Global Defence Technology: Issue 47 | January 2015

The overwhelming firepower unleashed by US aerial assets against Islamic State in Iraq last year has slowed the operational tempo of IS, but officials have admitted that air strikes wouldn’t weaken the group substantially. While the US has strictly ruled out deploying ground troops to the region, we ask whether air power alone, without the support of ground troops, is enough to win a war.

We also take a look at the contenders for the US Army’s ultra-light combat vehicle programme chart a timeline of attempts to develop nuclear powered military aircraft from Cold War-era experiments to Lockheed Martin Skunk Works’ nuclear fusion concept, and find out how the US Air Force is boosting morale among its nuclear weapons technicians with a new service medal.

Moreover, we find out how missile manufacturers are trying to bring down the operational costs of counter-insurgency missions by equipping tactical UAVs with small munitions, take a look at the advanced systems that allow today’s naval vessels to be operated by ever smaller crews and investigate the security implications of a growing trend of ship operators disappearing from view by manipulating their vessels’ automatic identification system data.

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In this issue

Air Power Vs Boots on the Ground
The US has strictly ruled out deploying ground troops to Iraq or Syria in the fight against Islamic State and is instead relying exclusively on airstrikes. Grant Turnbull asks whether the use of air power is enough to win a war.
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Flyweights in the Ring
After years of enhancing survivability through heavy armour, the US Army is seeking a new lightweight armoured vehicle that can be carried by helicopter or air-dropped from transport aircraft. Berenice Baker reviews the candidates for the ultra-light combat vehicle programme.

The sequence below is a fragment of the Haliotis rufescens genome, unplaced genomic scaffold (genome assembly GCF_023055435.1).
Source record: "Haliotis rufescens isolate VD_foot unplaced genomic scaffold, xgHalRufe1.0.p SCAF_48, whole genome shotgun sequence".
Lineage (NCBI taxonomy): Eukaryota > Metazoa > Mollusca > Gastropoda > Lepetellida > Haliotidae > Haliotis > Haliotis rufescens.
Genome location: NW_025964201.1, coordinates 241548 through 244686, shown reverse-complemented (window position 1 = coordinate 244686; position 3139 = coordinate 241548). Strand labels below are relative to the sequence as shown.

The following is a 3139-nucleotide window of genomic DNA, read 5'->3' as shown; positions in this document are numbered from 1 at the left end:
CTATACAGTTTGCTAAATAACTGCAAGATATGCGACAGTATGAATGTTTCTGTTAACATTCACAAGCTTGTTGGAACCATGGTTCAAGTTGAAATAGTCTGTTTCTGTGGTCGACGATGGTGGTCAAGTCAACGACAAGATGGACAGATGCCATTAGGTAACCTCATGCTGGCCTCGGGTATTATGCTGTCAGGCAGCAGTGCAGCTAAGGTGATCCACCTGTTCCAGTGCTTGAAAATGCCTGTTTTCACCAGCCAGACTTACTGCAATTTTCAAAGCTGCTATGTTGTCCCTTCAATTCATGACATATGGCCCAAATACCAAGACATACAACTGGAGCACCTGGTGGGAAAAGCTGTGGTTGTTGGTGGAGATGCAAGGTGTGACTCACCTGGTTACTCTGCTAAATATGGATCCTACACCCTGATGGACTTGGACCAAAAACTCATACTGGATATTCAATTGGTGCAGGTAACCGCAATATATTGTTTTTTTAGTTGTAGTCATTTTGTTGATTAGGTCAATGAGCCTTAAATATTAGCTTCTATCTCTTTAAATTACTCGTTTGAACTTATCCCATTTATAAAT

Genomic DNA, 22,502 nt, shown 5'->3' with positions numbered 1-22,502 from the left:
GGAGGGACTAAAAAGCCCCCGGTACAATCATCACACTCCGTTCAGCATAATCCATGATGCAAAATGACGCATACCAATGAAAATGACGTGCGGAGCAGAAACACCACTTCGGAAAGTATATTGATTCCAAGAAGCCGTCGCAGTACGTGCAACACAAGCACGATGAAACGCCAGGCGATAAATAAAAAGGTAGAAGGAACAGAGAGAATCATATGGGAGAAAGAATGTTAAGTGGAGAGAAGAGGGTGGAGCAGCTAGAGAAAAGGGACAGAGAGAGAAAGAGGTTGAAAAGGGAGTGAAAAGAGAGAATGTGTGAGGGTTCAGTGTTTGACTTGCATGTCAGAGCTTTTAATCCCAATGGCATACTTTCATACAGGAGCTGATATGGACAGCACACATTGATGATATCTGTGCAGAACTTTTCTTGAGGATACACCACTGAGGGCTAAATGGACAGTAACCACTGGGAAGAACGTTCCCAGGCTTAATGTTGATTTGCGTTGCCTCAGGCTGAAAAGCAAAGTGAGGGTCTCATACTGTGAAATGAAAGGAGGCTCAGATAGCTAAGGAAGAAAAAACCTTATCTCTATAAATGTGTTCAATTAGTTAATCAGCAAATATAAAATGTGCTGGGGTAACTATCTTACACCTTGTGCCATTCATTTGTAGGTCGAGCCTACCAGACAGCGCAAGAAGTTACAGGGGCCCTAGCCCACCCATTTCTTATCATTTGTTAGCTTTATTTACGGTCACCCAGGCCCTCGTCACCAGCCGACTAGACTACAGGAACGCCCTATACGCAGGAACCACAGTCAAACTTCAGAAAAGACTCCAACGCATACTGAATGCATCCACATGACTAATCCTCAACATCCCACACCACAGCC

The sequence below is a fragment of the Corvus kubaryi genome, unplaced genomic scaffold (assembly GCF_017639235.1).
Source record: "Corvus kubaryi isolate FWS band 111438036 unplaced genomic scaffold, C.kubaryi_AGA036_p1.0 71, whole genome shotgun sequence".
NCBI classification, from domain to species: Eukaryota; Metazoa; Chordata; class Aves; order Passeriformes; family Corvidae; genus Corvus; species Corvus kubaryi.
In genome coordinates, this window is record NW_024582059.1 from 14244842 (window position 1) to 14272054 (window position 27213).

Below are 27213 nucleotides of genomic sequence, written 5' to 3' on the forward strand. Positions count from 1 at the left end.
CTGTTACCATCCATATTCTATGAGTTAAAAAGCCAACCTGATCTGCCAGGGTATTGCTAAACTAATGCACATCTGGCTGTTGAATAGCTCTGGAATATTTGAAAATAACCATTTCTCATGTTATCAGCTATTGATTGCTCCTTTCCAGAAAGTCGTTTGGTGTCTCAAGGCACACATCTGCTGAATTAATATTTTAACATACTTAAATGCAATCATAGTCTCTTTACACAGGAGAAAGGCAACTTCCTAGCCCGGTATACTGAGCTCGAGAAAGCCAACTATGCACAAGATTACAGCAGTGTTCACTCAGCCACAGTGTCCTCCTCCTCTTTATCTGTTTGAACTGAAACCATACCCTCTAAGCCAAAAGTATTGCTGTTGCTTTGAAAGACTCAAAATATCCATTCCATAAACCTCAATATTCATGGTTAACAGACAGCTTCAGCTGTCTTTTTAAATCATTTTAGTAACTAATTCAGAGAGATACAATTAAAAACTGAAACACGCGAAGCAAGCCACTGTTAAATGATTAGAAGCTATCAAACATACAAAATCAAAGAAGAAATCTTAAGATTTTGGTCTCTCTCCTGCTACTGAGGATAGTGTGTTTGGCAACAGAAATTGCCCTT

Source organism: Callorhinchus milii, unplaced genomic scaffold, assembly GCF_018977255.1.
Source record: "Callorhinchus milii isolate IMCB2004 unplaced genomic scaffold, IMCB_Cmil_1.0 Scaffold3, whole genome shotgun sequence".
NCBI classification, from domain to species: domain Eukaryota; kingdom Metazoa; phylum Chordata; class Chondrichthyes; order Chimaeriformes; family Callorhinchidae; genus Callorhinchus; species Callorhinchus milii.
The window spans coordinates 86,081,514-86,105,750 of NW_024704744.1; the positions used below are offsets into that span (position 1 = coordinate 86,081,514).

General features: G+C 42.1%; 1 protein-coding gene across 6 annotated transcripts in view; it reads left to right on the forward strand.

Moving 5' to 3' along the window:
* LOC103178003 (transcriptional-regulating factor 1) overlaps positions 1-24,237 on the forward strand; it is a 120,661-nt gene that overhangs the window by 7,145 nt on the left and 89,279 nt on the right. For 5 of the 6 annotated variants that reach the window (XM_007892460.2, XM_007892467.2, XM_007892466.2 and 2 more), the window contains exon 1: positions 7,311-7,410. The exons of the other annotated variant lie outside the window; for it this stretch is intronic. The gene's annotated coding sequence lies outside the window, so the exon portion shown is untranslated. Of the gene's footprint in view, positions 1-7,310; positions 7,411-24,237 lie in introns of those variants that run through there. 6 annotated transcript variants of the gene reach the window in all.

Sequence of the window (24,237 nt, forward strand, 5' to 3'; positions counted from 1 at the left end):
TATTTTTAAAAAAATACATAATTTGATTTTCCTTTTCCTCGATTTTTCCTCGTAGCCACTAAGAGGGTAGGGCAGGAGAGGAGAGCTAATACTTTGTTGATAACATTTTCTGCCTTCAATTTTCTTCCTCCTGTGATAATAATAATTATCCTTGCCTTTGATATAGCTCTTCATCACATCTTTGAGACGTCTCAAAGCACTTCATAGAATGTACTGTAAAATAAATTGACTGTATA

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Fission to Fusion
In the wake of Lockheed Martin’s Skunk Works unveiling plans for a compact nuclear fusion generator that could power everything from aircraft to naval vessels, Berenice Baker explores the concept and reviews previous experiments with nuclear powered aircraft by American and Russian militaries
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Medals for Morale
In the modern military landscape, nuclear weapons technicians are put under extreme duress. Berenice Baker looks into a new Nuclear Deterrence Operations Service Medal that US Air Force officials hope will raise morale
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Small Bombs, Big Effect
UAVs have proved a cost-effective way of providing vital intelligence to troops on the ground. Grant Turnbull finds out how new technology could soon equip these tactical UAVs with mini precision-guided weapons
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Less is More
Doing more with fewer crew members has become the mantra of today’s budget-squeezed navies. Berenice Baker takes a look at the latest bridge, mission, navigation and remote weapons systems making ship control a one-stop-shop
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Going Dark
Research has found that data from automatic identification systems, used to track maritime activity, is increasingly being falsified by ship operators trying to disguise their identity, location or destination. Grant Turnbull investigates the security implications of this growing trend
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Next issue preview

The NATO DCIS project provides the NATO Rapid Reaction Force with a deployable comms system to enable them to communicate in remote terrains when network reliability and security are an issue. We take a look at a compact, portable version of DCIS that was launched recently.

We also find out how Raytheon’s Raven platform is bringing big data processing power to a laptop for intelligence analysts in the field.

We also look into DARPA’s call for a "flying aircraft carrier" that can launch multiple small UAS, review the latest milestones in the F-35 programme including take-off and landing testing on the USS Nimitz carrier and find out what the US Navy is doing to alleviate stress for crews during long missions at sea.

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